• click Generate token
  • save the generated token

Issue template

If your repository doesn’t contain an issue template, add one. Click here for more information on issue templates. Additionally add the file This file contains the lines that should be included in the issue in the given order. I’ve chosen the headings and some bold bullet points.

## Steps to reproduce
## Expected behavior
## Actual behavior
### Crashlog
## Configuration
**Version of the Plugin:**

Let's code!

Now, everything is setup correctly and you can code (or copy paste) your Azure Function. The code is available on github.

public static async Task<HttpResponseMessage> Run(HttpRequestMessage req, TraceWriter log)
    dynamic data = await req.Content.ReadAsAsync<object>();
    log.Info($"Data. {data}");
    await ProcessIssueAsync(data);  
    return req.CreateResponse(HttpStatusCode.OK);

private static async Task ProcessIssueAsync(dynamic data)
    if(data?.action != "opened")

    var creator = (string)data.issue.user.login;
    var owner = (string)data.repository.owner.login;
    var repository = (string);    
    var repositoryId = (long);
    var branch = (string)data.repository.default_branch; 

    var issueLines = GetLines((string)data.issue.body);
    var templateLines = (await GetTemplateElements(owner, repository, branch)).ToArray();

    var matchingQuote = CheckIssueWithTemplate(issueLines, templateLines);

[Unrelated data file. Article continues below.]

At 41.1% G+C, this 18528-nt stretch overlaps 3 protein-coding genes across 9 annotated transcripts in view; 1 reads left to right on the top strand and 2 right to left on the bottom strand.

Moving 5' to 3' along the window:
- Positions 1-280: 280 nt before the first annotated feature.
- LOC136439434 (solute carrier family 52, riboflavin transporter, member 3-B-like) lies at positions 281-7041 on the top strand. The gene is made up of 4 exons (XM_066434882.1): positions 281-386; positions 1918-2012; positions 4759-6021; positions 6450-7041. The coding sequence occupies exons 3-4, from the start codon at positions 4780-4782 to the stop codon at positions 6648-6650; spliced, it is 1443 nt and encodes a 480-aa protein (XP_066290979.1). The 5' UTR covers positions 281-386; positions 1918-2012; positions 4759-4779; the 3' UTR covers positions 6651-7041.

var message = GetMessage(creator, matchingQuote);
    await CreateCommentAsync(repositoryId, (int)data.issue.number, message);

First, call ProcessIssueAsync from your Run function. ProcessIssueAsync implements the workflow of the issue. You need to check if the action is "opened", because github sends all issue related events to your webhook. The function then:

  • reads some properties from the request
  • splits the issue text into lines
  • gets all lines of
  • checks the issueLines using the templateLines and calculates a matching quote in percent
  • generates a message based on the matching quote
  • creates a new comment on the issue

The format of the issue request is documented here.


CheckIssueWithTemplate counts the lines of templateLines that occur in issueLines and calculates a quote that expresses how well the check condition was satisfied. You can implement any logic you want. It just has to project two string arrays to a number between 0 (=issue template wasn’t used at all) and 1 (=100% sure that the issue template was used).

private static double CheckIssueWithTemplate(string[] issueLines, string[] templateLines)